On a pretty regular basis, I check the National Database for Russian Orphans, and the regional charitable database for Novosibirsk. It took almost two years for me to complete my adoption, and I started looking at the children then. In all of this time, there are still some of the same faces waiting for a family to come and take them. I ask myself, what could be wrong with these children that would make them unadoptable? What could be so wrong that a family would say no.... I have to hope that for every child, there is a family, but the realist in me knows this isn't the case. What if a child is HIV+? Could I have accepted them? What about HEP C? Could I overlook it? Thank the Lord I never had to face those decisions. It just makes you wonder....
And the Russians are only concerned with NOT letting Americans adopt. Again, it makes you wonder.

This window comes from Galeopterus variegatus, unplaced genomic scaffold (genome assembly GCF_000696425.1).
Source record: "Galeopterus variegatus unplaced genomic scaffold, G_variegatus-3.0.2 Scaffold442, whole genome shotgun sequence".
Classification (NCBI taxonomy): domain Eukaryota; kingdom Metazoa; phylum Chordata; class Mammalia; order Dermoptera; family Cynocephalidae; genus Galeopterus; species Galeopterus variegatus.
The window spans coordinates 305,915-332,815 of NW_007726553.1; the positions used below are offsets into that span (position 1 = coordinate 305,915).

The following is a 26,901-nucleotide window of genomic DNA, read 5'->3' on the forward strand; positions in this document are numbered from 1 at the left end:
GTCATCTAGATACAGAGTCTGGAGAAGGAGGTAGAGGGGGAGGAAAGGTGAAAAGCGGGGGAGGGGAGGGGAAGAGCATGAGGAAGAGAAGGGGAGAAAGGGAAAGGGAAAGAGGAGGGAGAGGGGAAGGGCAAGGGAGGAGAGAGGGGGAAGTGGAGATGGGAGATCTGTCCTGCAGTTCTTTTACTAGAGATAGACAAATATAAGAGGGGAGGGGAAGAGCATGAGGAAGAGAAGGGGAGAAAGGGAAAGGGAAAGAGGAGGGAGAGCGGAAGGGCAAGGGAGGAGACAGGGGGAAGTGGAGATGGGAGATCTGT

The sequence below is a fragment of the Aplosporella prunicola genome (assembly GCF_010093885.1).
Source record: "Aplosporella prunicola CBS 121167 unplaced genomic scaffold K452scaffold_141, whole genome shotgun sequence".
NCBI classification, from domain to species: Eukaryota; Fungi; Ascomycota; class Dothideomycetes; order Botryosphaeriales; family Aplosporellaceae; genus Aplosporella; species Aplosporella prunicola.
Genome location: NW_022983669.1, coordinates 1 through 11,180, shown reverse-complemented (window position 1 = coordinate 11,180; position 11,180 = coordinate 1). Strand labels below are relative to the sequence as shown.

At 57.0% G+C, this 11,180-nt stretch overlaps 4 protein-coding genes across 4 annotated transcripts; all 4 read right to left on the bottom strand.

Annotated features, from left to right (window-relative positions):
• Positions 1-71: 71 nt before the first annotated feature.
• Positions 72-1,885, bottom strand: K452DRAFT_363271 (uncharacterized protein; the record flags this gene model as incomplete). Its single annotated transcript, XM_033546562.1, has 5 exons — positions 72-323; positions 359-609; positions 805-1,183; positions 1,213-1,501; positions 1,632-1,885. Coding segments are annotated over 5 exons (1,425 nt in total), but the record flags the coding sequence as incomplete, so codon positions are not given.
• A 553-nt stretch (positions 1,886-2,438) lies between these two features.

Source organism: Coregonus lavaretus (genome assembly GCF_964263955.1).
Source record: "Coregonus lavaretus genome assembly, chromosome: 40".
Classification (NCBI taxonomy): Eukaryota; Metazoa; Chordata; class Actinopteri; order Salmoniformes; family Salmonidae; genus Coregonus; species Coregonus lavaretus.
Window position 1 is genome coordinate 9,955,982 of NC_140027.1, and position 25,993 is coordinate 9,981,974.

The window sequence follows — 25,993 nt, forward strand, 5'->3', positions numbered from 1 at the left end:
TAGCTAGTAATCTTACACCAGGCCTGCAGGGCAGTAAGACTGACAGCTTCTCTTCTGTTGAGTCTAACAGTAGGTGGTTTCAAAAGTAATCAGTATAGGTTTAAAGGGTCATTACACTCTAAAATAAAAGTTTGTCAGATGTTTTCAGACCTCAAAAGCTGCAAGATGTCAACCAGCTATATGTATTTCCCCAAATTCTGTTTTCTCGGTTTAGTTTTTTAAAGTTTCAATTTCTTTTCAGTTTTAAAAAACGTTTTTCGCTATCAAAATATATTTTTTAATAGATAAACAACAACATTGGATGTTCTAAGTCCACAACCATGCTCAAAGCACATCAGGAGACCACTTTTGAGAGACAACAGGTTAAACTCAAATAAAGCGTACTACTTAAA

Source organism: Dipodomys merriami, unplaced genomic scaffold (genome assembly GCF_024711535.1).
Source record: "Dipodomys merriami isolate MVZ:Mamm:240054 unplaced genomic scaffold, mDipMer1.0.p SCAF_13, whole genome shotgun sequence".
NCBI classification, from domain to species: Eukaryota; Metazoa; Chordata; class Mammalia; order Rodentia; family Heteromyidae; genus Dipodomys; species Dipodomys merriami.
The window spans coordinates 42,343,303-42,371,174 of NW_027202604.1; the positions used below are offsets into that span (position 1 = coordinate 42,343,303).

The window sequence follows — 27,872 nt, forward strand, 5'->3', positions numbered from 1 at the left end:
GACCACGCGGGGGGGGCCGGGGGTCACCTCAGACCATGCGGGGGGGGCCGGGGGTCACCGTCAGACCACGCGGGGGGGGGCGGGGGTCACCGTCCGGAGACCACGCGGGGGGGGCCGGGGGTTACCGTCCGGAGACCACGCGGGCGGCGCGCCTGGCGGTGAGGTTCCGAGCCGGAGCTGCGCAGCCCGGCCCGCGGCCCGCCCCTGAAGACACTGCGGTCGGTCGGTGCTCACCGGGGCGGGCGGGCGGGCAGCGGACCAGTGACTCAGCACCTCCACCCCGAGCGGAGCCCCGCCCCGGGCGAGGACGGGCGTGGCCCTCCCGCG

I am reading a Sean Flannery nonfiction thriller from the 80's and when I read this it made me think of how things are in the adoption world.
"Fear is the motivator that pushes the Russians into a dull, plodding, inefficiency that errupts in fits of incredible barbarity at unpredictable intervals." I know it seems a bit overly dramatic, but sometimes we adoptive parents see more than we should, learn more than we should, and it forever stains our feelings about the process of international adoption.